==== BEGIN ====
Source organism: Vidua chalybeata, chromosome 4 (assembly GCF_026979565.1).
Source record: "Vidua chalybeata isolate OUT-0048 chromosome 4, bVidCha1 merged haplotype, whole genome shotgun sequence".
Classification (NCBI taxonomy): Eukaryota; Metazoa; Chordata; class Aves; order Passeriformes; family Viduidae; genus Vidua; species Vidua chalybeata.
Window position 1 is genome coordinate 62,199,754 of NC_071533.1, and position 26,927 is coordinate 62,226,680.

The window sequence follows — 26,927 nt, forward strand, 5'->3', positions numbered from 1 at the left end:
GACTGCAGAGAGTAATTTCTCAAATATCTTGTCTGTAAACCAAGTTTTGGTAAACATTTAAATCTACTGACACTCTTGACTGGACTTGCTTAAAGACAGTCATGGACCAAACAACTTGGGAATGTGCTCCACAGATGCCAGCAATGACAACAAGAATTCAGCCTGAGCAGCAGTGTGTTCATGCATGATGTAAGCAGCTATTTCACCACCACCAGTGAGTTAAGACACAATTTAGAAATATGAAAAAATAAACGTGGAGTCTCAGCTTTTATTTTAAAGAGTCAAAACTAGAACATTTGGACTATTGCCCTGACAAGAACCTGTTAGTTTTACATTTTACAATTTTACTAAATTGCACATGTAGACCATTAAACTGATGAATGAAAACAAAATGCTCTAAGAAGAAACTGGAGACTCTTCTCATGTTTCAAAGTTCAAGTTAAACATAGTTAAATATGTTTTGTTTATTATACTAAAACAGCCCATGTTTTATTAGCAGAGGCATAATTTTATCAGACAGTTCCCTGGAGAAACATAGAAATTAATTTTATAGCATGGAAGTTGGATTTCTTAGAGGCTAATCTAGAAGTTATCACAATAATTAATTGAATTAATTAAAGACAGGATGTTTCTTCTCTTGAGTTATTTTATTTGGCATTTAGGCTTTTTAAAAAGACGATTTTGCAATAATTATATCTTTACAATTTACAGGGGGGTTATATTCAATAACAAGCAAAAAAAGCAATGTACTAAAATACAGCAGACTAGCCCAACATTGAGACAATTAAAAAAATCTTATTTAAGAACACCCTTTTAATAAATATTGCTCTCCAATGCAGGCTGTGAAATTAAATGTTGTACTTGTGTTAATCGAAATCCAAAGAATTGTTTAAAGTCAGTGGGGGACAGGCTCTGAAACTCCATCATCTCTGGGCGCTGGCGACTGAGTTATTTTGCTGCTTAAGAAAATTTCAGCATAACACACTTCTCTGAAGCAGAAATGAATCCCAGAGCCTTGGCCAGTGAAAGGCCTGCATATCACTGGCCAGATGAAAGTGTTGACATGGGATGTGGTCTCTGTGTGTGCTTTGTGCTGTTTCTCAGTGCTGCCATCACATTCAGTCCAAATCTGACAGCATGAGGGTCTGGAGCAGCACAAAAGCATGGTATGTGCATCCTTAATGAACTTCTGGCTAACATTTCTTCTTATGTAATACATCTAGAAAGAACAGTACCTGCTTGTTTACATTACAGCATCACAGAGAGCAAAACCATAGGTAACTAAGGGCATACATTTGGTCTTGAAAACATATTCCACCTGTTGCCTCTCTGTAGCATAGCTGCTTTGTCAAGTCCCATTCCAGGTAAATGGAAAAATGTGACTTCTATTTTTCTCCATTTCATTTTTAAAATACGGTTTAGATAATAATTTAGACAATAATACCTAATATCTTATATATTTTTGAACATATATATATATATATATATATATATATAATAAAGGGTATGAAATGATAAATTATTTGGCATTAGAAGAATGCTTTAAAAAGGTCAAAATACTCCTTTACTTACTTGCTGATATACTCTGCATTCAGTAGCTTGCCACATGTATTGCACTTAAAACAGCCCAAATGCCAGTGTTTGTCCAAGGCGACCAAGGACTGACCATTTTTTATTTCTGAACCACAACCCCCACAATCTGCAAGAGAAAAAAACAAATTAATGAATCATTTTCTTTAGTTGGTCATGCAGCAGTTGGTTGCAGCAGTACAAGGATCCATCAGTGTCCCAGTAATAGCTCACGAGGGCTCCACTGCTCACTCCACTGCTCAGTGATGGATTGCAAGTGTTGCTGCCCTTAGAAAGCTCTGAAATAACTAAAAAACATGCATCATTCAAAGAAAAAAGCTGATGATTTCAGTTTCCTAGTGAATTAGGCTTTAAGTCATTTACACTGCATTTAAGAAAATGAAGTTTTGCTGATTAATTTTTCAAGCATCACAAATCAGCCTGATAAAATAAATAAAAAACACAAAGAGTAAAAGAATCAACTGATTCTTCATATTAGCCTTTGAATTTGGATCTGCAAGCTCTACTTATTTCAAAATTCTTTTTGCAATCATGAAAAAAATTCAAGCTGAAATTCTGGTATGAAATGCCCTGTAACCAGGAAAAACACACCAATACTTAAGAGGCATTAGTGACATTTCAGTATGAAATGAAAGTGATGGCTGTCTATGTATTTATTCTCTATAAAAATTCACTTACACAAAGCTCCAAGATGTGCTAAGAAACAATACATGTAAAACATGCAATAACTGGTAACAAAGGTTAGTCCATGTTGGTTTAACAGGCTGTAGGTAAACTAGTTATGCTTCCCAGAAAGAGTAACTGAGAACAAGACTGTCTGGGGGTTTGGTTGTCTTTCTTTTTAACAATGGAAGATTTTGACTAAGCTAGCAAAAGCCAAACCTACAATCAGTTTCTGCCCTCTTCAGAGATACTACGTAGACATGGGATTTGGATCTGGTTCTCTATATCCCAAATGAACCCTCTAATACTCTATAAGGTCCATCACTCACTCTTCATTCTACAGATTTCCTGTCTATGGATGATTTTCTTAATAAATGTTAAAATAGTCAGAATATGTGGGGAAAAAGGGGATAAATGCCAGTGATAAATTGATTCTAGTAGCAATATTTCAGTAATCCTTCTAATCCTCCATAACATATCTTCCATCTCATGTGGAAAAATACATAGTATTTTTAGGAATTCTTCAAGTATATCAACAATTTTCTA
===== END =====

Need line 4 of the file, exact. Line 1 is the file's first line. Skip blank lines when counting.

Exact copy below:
Window position 1 is genome coordinate 62,199,754 of NC_071533.1, and position 26,927 is coordinate 62,226,680.